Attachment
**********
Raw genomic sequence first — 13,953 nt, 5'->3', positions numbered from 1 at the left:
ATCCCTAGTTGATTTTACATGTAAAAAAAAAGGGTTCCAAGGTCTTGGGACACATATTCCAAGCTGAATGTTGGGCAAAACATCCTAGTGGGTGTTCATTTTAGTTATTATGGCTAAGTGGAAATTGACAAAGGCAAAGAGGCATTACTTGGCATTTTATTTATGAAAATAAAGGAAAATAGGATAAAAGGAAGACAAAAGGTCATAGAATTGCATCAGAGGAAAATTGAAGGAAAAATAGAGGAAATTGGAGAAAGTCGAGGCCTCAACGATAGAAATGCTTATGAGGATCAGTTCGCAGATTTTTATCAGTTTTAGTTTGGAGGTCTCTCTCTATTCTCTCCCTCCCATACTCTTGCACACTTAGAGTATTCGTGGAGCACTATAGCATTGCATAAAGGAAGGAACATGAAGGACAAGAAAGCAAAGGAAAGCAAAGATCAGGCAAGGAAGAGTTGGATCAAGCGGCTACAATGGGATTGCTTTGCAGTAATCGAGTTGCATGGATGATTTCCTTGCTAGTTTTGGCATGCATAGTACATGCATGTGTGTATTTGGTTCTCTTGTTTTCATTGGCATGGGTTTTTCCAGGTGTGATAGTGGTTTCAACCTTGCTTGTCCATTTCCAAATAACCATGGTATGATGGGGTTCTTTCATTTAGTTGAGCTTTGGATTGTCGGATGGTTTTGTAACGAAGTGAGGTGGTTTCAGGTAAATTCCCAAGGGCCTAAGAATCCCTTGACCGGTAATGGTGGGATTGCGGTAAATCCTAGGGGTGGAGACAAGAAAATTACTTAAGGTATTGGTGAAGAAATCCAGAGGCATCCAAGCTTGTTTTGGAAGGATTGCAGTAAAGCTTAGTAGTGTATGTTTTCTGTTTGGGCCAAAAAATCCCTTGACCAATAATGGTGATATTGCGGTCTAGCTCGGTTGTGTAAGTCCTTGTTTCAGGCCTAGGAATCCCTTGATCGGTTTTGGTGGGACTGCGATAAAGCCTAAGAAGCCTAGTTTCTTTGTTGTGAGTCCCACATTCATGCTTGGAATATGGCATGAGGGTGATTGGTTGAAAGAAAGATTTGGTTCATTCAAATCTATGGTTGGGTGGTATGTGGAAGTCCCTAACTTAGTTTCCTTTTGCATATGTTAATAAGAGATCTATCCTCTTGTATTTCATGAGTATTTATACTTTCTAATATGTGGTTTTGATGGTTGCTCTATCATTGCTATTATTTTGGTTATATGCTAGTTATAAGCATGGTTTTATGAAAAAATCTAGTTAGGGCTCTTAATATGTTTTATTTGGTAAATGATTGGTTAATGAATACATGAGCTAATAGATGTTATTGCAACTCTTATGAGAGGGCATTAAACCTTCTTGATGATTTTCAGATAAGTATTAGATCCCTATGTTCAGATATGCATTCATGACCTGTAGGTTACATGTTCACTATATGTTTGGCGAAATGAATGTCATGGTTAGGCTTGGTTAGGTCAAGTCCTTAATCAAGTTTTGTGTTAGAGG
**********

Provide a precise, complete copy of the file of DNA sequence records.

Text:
Raw genomic sequence first — 13,953 nt, 5'->3', positions numbered from 1 at the left:
ATCCCTAGTTGATTTTACATGTAAAAAAAAAGGGTTCCAAGGTCTTGGGACACATATTCCAAGCTGAATGTTGGGCAAAACATCCTAGTGGGTGTTCATTTTAGTTATTATGGCTAAGTGGAAATTGACAAAGGCAAAGAGGCATTACTTGGCATTTTATTTATGAAAATAAAGGAAAATAGGATAAAAGGAAGACAAAAGGTCATAGAATTGCATCAGAGGAAAATTGAAGGAAAAATAGAGGAAATTGGAGAAAGTCGAGGCCTCAACGATAGAAATGCTTATGAGGATCAGTTCGCAGATTTTTATCAGTTTTAGTTTGGAGGTCTCTCTCTATTCTCTCCCTCCCATACTCTTGCACACTTAGAGTATTCGTGGAGCACTATAGCATTGCATAAAGGAAGGAACATGAAGGACAAGAAAGCAAAGGAAAGCAAAGATCAGGCAAGGAAGAGTTGGATCAAGCGGCTACAATGGGATTGCTTTGCAGTAATCGAGTTGCATGGATGATTTCCTTGCTAGTTTTGGCATGCATAGTACATGCATGTGTGTATTTGGTTCTCTTGTTTTCATTGGCATGGGTTTTTCCAGGTGTGATAGTGGTTTCAACCTTGCTTGTCCATTTCCAAATAACCATGGTATGATGGGGTTCTTTCATTTAGTTGAGCTTTGGATTGTCGGATGGTTTTGTAACGAAGTGAGGTGGTTTCAGGTAAATTCCCAAGGGCCTAAGAATCCCTTGACCGGTAATGGTGGGATTGCGGTAAATCCTAGGGGTGGAGACAAGAAAATTACTTAAGGTATTGGTGAAGAAATCCAGAGGCATCCAAGCTTGTTTTGGAAGGATTGCAGTAAAGCTTAGTAGTGTATGTTTTCTGTTTGGGCCAAAAAATCCCTTGACCAATAATGGTGATATTGCGGTCTAGCTCGGTTGTGTAAGTCCTTGTTTCAGGCCTAGGAATCCCTTGATCGGTTTTGGTGGGACTGCGATAAAGCCTAAGAAGCCTAGTTTCTTTGTTGTGAGTCCCACATTCATGCTTGGAATATGGCATGAGGGTGATTGGTTGAAAGAAAGATTTGGTTCATTCAAATCTATGGTTGGGTGGTATGTGGAAGTCCCTAACTTAGTTTCCTTTTGCATATGTTAATAAGAGATCTATCCTCTTGTATTTCATGAGTATTTATACTTTCTAATATGTGGTTTTGATGGTTGCTCTATCATTGCTATTATTTTGGTTATATGCTAGTTATAAGCATGGTTTTATGAAAAAATCTAGTTAGGGCTCTTAATATGTTTTATTTGGTAAATGATTGGTTAATGAATACATGAGCTAATAGATGTTATTGCAACTCTTATGAGAGGGCATTAAACCTTCTTGATGATTTTCAGATAAGTATTAGATCCCTATGTTCAGATATGCATTCATGACCTGTAGGTTACATGTTCACTATATGTTTGGCGAAATGAATGTCATGGTTAGGCTTGGTTAGGTCAAGTCCTTAATCAAGTTTTGTGTTAGAGG